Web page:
It’s easy for modern commentators to regard the German Empire as no more than a violent chapter in European history. Consider Otto von Bismarck, Imperial Germany’s “Iron Chancellor,” who stated before a parliament that “it is not by speeches and majority resolutions that the great questions of the time are decided . . . but by iron and blood.” 

It’s clear by the title of her book, Blood & Iron, that the author Katja Hoyer considers Bismarck’s declaration to be of great importance. Bismarck, the cunning statesman and leader of Prussia, had indeed rallied neighboring German states to unification after a series of bloody victories against rivals such as the Danes, the Austrians, and the French. Yet after unification had been achieved, the chancellor advised a young Emperor Wilhelm II that further expansion would unite Germany’s rivals against it. History shows that Wilhelm, a far less calculating man, failed to heed Bismarck’s advice, eventually thrusting Germany’s Zweites Reich (“Second Realm”) into oblivion.

Hoyer, an Anglo-German historian, chronicles an empire forged and destroyed by war. Wilhelm’s great-grandfather, King Friedrich-Wilhelm III of Prussia, planted the seed of unification when he led the German states in their effort to expel Napoleon and the French in 1813. Cohesion between the independent German states continued after the war with an Austrian-led confederacy in 1815, a Prussian-led trade bloc in 1834, and an elected assembly in 1848.

Otto von Bismarck was the final ingredient in the quest for German unification. A scion of lower nobility, Bismarck overcame an indolent youth to become a skilled diplomat. Promoted as the king’s chief minister in 1862, he steered Prussia toward military readiness ahead of expected conflict with wary neighbors. Prussia won a string of victories, seizing territory from the Danes, Austrians, and French between 1864 and 1871. Each victory brought more German states behind the Prussian cause, culminating in formal unification in 1871. Ever the romantic, Bismarck held the imperial inauguration in the Palace of Versailles, establishing the German Empire upon the ruins of the French Second Empire.

Unification brought challenges, including that of organizing dozens of states into a federal system. Despite the impression of a single national identity, imperial Germany fostered a diverse population with various faiths, languages, and politics—some strands quite radical. In its first decade alone, the Reich contended with a terrible economic depression, strikes and riots, and multiple attempts on the emperor’s life. 

Though he charted a clear course toward unification, Bismarck wrestled with volatile currents in a heterogenous Germany. The chancellor had no choice but to compromise with political blocs, advancing policies he abhorred to preserve those—mostly centered on the military—that he prized. His nineteen-year chancellorship thus produced an odd mix of repression, as seen in anti-Catholic and anti-socialist policies, and progressive measures, demonstrated by pensions for the elderly and mandatory sick pay for workers.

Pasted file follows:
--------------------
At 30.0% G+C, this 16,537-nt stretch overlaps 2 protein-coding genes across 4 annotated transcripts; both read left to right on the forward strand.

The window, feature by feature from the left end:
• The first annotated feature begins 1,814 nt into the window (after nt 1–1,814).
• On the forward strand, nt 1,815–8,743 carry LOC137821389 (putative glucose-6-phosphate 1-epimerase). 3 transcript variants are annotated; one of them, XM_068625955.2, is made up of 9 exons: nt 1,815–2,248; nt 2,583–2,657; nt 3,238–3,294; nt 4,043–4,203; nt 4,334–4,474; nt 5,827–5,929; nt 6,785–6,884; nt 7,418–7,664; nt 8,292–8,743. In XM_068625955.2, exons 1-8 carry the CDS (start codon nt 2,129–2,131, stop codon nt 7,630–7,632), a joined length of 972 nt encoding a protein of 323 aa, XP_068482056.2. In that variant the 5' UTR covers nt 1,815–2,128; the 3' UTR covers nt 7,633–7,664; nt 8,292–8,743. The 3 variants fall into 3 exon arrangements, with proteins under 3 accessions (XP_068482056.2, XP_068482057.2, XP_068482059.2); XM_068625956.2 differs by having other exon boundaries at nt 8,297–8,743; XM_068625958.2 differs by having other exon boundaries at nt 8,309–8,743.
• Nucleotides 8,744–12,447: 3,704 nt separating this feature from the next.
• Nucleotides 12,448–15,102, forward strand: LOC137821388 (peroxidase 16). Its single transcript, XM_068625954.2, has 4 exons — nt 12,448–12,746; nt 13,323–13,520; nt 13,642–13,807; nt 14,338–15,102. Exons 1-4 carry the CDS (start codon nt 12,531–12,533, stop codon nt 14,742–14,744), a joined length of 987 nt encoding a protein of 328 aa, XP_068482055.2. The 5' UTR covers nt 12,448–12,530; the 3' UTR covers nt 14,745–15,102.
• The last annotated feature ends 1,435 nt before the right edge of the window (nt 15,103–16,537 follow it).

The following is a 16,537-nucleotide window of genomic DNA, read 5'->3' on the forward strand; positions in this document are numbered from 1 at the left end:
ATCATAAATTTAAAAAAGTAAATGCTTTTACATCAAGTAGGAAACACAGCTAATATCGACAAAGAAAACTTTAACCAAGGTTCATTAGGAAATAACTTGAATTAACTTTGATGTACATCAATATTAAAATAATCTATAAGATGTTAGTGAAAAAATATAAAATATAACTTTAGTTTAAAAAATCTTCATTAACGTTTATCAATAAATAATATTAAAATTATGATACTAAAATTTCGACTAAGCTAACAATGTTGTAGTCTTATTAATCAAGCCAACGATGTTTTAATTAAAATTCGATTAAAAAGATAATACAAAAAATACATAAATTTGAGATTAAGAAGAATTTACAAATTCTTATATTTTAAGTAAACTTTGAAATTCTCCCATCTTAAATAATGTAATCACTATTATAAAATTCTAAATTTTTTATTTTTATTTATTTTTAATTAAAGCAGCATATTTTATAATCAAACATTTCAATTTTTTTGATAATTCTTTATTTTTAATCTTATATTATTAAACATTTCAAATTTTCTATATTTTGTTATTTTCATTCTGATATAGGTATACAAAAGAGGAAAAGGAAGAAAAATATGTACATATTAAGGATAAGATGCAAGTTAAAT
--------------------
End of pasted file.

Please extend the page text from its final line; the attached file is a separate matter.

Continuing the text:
Vociferous as he was, Bismarck knew Germany had reached its continental limit. Further conquests in Europe risked uniting other powers against Germany. To mitigate foreign threats, Bismarck undermined a united anti-German front with a complex series of pacts and treaties, exploiting mistrust among potential rivals.

The ascent of Wilhelm II to the throne in 1890 signaled the end of Bismarck’s Realpolitik. The young emperor detested the aging chancellor’s political gamesmanship at home and his caution abroad. Though susceptible to vanity and insecurity, Wilhelm had genuine compassion for his subjects, whether monarchist, democrat, or socialist. He also welcomed technological and industrial progress, touring the country to see new factories and other infrastructure. Where Bismarck saw risk overseas, Wilhelm saw grand opportunities to cement Germany’s place in the world. 

Hoyer, to her credit, does a fine job adding human layers to this much-maligned emperor. But even she acknowledges that Wilhelm’s faults helped lead imperial Germany into catastrophe. Bismarck accepted the bitter pill of parliamentary compromise; Wilhelm thought himself above it, touting the mantra suprema lex regis voluntas (“the will of the king is the highest law”). Obsessed with creating a massive navy, Wilhelm had little interest in the fiscal implications of such a project and even less patience for parliamentary pushback—of which he faced plenty. 

Wilhelm, tired of the political deadlock, insulated himself with a coterie of sycophants, including Prussian generals. Wilhelm thus limited himself to a myopic view that reinforced his grandiose faith in German might. That same coterie of generals sidelined the emperor during the First World War. By 1918, Wilhelm’s relevance had diminished so much that he only learned of his “abdication” after his chancellor’s announcement on November 9, 1918. The dethroned Wilhelm snuck into exile in Holland, where he remained until his death in 1941. He had no say when the German Empire was dismantled in the very place it was born: Versailles. 

Hoyer doesn’t blame Wilhelm, his generals, or any revolutions for the disintegration of the second German Reich. Instead, she argues that the root of the empire’s demise lay in its foundation. “The German Empire did not fall to visions of democracy or socialism,” she writes. 

“Neither was it brought down by the German people or the Allies. The system fell because it was flawed from the outset, built on foundations of war, not fraternity. The maintenance of national unity required a diet of conflict, the constant hunger for which grew until catastrophe loomed in 1914. The German Empire had come full circle. It ended where it had started: in blood and iron.”

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